However, the local distributors want TransCanada to build the new portions of Energy East starting in North Bay, Ont., instead of Cornwall as currently planned. That would leave much of the existing gas system through the province intact, but it would add to the pipeline’s already hefty price tag – an approach Mr. Girling said jeopardizes the economics of the project.

“I think it burdens the project with unnecessary costs, and the more unnecessary costs you burden the project with, the more it potentially becomes an uneconomic project,” he said. “It has to be competitive with alternatives.”

The dispute comes as TransCanada awaits a decision on its contentious Keystone XL pipeline. U.S. President Barack Obama has sharpened his criticism of the $8-billion (U.S.) project in recent weeks, playing down its benefits for American motorists and saying the pipeline would merely export Canadian oil to global markets.

TransCanada has long insisted the Alberta-to-Texas conduit would deliver crude to U.S. refineries on the Gulf Coast. The project’s northern leg has been tied up for years by environmental opposition and political wrangling. A ruling on the pipeline’s route through Nebraska from the state’s supreme court is expected within weeks, setting up a final decision on whether the pipeline is in the U.S. national interest.

U.S. Republicans have also vowed to bring forward a Keystone XL bill in the new year, potentially forcing the President’s hand on the project.

Mr. Girling said the case for Keystone XL remains strong, despite a glut of U.S. crude that has helped drive prices to multiyear lows.

“Nothing has changed,” he said. “So it’s hard for me to imagine that there could be any other answer than yes at the end of the day.”

 

Russ Girling: In his own words

On activist investors pushing to split the company between power and pipeline assets:

We’ve pretty clearly stated what we think is our best strategy going forward. It includes some of the themes that were raised by those parties but there wasn’t anything new in what they raised in terms of what we had considered and what we wouldn’t do ... From where we’re sitting right now the power business is going to fund the $46-billion capital program. If we don’t have the $46-billion capital program you might take a different view of these things. But there are other strategic benefits of having the gas business next to the oil business next to the power business. It’s been very synergistic for us.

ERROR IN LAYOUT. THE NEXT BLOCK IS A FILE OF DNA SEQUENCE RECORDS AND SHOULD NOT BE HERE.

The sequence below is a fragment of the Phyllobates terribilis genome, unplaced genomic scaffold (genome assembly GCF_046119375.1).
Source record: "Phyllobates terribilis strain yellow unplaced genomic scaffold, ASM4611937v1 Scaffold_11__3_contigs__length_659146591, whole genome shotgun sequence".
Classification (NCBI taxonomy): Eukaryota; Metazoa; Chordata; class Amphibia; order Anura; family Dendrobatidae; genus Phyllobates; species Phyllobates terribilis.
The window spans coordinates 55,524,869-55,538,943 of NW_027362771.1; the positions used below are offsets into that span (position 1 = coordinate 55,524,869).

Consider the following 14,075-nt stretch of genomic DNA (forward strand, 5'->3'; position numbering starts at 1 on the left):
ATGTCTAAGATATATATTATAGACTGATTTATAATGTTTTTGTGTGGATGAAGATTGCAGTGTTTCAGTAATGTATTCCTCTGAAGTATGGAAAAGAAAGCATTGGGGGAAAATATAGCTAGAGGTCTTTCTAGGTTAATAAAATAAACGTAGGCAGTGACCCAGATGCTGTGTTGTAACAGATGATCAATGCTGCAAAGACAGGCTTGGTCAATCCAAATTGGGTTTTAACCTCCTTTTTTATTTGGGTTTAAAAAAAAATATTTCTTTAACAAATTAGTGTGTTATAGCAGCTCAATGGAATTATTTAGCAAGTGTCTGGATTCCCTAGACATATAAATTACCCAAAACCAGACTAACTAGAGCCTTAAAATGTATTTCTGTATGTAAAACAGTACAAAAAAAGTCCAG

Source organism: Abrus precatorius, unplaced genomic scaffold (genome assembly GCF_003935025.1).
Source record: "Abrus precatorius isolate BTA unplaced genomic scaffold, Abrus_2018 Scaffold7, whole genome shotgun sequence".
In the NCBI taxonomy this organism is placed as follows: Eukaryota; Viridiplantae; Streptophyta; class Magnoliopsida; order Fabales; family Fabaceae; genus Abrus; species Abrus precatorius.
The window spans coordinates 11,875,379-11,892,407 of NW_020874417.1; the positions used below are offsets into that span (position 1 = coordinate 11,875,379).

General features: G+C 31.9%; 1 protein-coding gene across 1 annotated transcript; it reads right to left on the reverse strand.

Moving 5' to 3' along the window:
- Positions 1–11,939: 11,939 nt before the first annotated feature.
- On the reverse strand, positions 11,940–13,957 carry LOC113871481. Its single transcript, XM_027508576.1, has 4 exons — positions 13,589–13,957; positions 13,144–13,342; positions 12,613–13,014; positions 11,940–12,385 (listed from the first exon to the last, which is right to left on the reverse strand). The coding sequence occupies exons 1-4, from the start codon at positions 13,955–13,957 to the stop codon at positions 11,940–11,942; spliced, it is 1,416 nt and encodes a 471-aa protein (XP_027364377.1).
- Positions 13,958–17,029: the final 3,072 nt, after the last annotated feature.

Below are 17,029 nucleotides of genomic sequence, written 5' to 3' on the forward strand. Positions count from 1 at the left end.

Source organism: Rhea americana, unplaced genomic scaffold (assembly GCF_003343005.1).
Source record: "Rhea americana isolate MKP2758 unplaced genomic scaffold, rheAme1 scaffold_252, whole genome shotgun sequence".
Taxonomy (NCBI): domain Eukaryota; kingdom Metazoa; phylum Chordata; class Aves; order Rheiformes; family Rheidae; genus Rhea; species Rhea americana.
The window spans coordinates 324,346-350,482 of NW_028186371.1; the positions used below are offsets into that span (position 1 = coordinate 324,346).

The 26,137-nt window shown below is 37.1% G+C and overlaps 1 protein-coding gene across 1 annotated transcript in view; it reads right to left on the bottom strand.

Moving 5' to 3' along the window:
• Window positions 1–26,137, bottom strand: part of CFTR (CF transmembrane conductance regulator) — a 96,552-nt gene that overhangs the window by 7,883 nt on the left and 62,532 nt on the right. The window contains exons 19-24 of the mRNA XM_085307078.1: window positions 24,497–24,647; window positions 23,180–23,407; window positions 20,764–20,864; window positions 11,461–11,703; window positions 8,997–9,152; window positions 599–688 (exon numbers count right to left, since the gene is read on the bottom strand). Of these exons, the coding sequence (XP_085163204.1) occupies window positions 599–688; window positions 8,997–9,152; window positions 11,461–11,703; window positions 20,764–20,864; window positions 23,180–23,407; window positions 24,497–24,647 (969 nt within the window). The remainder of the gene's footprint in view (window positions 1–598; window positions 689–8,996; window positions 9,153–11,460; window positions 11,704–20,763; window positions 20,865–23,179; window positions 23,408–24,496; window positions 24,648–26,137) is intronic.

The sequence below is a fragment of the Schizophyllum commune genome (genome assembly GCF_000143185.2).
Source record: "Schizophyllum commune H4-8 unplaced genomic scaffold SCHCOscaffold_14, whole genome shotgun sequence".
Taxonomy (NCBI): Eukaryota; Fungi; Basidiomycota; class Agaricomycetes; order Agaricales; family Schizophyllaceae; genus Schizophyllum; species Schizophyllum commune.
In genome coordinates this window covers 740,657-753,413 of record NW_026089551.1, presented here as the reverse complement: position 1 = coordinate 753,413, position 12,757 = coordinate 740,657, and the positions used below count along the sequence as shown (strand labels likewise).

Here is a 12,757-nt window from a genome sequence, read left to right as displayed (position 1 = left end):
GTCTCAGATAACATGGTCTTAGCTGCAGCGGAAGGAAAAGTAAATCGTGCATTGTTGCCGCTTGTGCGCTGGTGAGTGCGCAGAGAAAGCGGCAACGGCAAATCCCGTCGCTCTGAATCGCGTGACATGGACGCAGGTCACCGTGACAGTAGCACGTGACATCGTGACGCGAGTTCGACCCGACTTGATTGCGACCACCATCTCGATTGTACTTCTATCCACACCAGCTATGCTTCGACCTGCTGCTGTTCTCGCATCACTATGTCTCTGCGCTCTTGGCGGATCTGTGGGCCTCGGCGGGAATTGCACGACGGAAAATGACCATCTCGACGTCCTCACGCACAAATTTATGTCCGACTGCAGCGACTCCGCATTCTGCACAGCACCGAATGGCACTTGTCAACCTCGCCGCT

On crude by rail:

We’ve seen the amount of rail loading facilities in Alberta increase exponentially ... I think that rail is going to be a larger and more mainstay component of the transportation business than it has been historically. I think that it will come off from its highs. Once you get a pipe in place, everybody’s going to want to use that pipe, but I don’t think everybody’s going to give up 100 per cent of their rail capacity either because it’s pretty easy to keep that capacity in place.”

On whether Energy East can work without a Quebec export terminal:

We want to be able to deliver to the refineries in Quebec, Montreal and Quebec City. That’s an imperative. We want to get to a refinery in Saint John. That’s an imperative. And we would like to have an export terminal. Whether you need multiple export terminals is a luxury, not an imperative.